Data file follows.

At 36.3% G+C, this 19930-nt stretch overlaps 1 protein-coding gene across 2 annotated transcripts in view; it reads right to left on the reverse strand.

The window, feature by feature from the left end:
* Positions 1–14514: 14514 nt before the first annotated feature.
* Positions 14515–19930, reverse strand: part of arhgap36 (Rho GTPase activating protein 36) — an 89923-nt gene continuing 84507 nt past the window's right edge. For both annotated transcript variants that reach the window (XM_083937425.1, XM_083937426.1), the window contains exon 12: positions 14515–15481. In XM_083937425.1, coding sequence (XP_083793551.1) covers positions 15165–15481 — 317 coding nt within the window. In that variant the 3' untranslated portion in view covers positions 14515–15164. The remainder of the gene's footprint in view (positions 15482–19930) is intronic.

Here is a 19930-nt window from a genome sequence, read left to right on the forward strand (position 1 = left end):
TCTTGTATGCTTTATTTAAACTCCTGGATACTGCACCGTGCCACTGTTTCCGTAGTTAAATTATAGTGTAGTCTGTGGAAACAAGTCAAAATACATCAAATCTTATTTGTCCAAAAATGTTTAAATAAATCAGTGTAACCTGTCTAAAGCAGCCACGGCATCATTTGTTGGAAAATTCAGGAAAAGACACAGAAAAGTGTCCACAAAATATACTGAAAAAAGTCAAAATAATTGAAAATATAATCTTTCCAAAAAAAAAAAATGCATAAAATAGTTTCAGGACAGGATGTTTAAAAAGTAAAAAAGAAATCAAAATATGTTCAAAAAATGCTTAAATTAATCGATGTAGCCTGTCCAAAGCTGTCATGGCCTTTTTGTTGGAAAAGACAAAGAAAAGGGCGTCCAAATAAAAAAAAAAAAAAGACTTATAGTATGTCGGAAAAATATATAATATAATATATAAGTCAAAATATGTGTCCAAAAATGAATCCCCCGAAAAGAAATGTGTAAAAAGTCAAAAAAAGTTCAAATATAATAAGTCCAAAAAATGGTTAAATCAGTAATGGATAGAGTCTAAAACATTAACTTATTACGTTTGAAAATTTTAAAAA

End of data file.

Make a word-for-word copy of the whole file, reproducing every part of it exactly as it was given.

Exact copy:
At 36.3% G+C, this 19930-nt stretch overlaps 1 protein-coding gene across 2 annotated transcripts in view; it reads right to left on the reverse strand.

The window, feature by feature from the left end:
* Positions 1–14514: 14514 nt before the first annotated feature.
* Positions 14515–19930, reverse strand: part of arhgap36 (Rho GTPase activating protein 36) — an 89923-nt gene continuing 84507 nt past the window's right edge. For both annotated transcript variants that reach the window (XM_083937425.1, XM_083937426.1), the window contains exon 12: positions 14515–15481. In XM_083937425.1, coding sequence (XP_083793551.1) covers positions 15165–15481 — 317 coding nt within the window. In that variant the 3' untranslated portion in view covers positions 14515–15164. The remainder of the gene's footprint in view (positions 15482–19930) is intronic.

Here is a 19930-nt window from a genome sequence, read left to right on the forward strand (position 1 = left end):
TCTTGTATGCTTTATTTAAACTCCTGGATACTGCACCGTGCCACTGTTTCCGTAGTTAAATTATAGTGTAGTCTGTGGAAACAAGTCAAAATACATCAAATCTTATTTGTCCAAAAATGTTTAAATAAATCAGTGTAACCTGTCTAAAGCAGCCACGGCATCATTTGTTGGAAAATTCAGGAAAAGACACAGAAAAGTGTCCACAAAATATACTGAAAAAAGTCAAAATAATTGAAAATATAATCTTTCCAAAAAAAAAAAATGCATAAAATAGTTTCAGGACAGGATGTTTAAAAAGTAAAAAAGAAATCAAAATATGTTCAAAAAATGCTTAAATTAATCGATGTAGCCTGTCCAAAGCTGTCATGGCCTTTTTGTTGGAAAAGACAAAGAAAAGGGCGTCCAAATAAAAAAAAAAAAAAGACTTATAGTATGTCGGAAAAATATATAATATAATATATAAGTCAAAATATGTGTCCAAAAATGAATCCCCCGAAAAGAAATGTGTAAAAAGTCAAAAAAAGTTCAAATATAATAAGTCCAAAAAATGGTTAAATCAGTAATGGATAGAGTCTAAAACATTAACTTATTACGTTTGAAAATTTTAAAAA